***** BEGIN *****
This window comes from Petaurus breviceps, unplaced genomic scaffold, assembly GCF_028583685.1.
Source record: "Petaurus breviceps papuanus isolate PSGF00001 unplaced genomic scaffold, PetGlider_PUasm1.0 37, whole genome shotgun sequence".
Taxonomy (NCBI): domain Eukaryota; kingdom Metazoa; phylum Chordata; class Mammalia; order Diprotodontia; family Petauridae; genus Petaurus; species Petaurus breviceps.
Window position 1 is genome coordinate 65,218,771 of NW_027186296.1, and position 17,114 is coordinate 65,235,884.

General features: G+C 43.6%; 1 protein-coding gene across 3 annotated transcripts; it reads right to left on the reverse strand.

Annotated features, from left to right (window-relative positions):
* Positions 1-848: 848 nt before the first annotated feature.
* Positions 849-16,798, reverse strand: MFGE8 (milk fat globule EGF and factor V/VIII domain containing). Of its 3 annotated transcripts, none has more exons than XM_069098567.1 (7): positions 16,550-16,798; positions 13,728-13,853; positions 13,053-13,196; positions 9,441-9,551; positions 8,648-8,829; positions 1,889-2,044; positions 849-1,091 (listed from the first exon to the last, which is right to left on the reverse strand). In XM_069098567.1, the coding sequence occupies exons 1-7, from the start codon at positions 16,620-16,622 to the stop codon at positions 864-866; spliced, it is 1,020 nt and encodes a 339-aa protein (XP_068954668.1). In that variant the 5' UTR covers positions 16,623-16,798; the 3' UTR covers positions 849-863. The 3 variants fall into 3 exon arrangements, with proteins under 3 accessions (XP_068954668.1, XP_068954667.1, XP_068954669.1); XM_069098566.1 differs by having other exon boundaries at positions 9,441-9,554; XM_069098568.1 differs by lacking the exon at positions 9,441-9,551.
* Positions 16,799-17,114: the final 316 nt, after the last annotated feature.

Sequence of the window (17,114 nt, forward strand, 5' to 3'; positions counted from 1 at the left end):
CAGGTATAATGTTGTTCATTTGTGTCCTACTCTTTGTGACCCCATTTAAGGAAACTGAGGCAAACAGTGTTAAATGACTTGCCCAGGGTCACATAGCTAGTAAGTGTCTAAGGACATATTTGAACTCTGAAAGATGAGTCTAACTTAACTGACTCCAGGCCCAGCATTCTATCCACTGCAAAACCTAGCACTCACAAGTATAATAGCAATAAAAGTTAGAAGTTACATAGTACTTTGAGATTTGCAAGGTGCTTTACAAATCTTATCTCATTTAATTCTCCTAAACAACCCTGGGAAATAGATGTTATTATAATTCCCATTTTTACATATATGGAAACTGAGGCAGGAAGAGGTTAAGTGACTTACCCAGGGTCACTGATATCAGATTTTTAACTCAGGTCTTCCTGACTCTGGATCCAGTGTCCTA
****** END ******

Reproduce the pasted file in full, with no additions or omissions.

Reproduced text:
This window comes from Petaurus breviceps, unplaced genomic scaffold, assembly GCF_028583685.1.
Source record: "Petaurus breviceps papuanus isolate PSGF00001 unplaced genomic scaffold, PetGlider_PUasm1.0 37, whole genome shotgun sequence".
Taxonomy (NCBI): domain Eukaryota; kingdom Metazoa; phylum Chordata; class Mammalia; order Diprotodontia; family Petauridae; genus Petaurus; species Petaurus breviceps.
Window position 1 is genome coordinate 65,218,771 of NW_027186296.1, and position 17,114 is coordinate 65,235,884.

General features: G+C 43.6%; 1 protein-coding gene across 3 annotated transcripts; it reads right to left on the reverse strand.

Annotated features, from left to right (window-relative positions):
* Positions 1-848: 848 nt before the first annotated feature.
* Positions 849-16,798, reverse strand: MFGE8 (milk fat globule EGF and factor V/VIII domain containing). Of its 3 annotated transcripts, none has more exons than XM_069098567.1 (7): positions 16,550-16,798; positions 13,728-13,853; positions 13,053-13,196; positions 9,441-9,551; positions 8,648-8,829; positions 1,889-2,044; positions 849-1,091 (listed from the first exon to the last, which is right to left on the reverse strand). In XM_069098567.1, the coding sequence occupies exons 1-7, from the start codon at positions 16,620-16,622 to the stop codon at positions 864-866; spliced, it is 1,020 nt and encodes a 339-aa protein (XP_068954668.1). In that variant the 5' UTR covers positions 16,623-16,798; the 3' UTR covers positions 849-863. The 3 variants fall into 3 exon arrangements, with proteins under 3 accessions (XP_068954668.1, XP_068954667.1, XP_068954669.1); XM_069098566.1 differs by having other exon boundaries at positions 9,441-9,554; XM_069098568.1 differs by lacking the exon at positions 9,441-9,551.
* Positions 16,799-17,114: the final 316 nt, after the last annotated feature.

Sequence of the window (17,114 nt, forward strand, 5' to 3'; positions counted from 1 at the left end):
CAGGTATAATGTTGTTCATTTGTGTCCTACTCTTTGTGACCCCATTTAAGGAAACTGAGGCAAACAGTGTTAAATGACTTGCCCAGGGTCACATAGCTAGTAAGTGTCTAAGGACATATTTGAACTCTGAAAGATGAGTCTAACTTAACTGACTCCAGGCCCAGCATTCTATCCACTGCAAAACCTAGCACTCACAAGTATAATAGCAATAAAAGTTAGAAGTTACATAGTACTTTGAGATTTGCAAGGTGCTTTACAAATCTTATCTCATTTAATTCTCCTAAACAACCCTGGGAAATAGATGTTATTATAATTCCCATTTTTACATATATGGAAACTGAGGCAGGAAGAGGTTAAGTGACTTACCCAGGGTCACTGATATCAGATTTTTAACTCAGGTCTTCCTGACTCTGGATCCAGTGTCCTA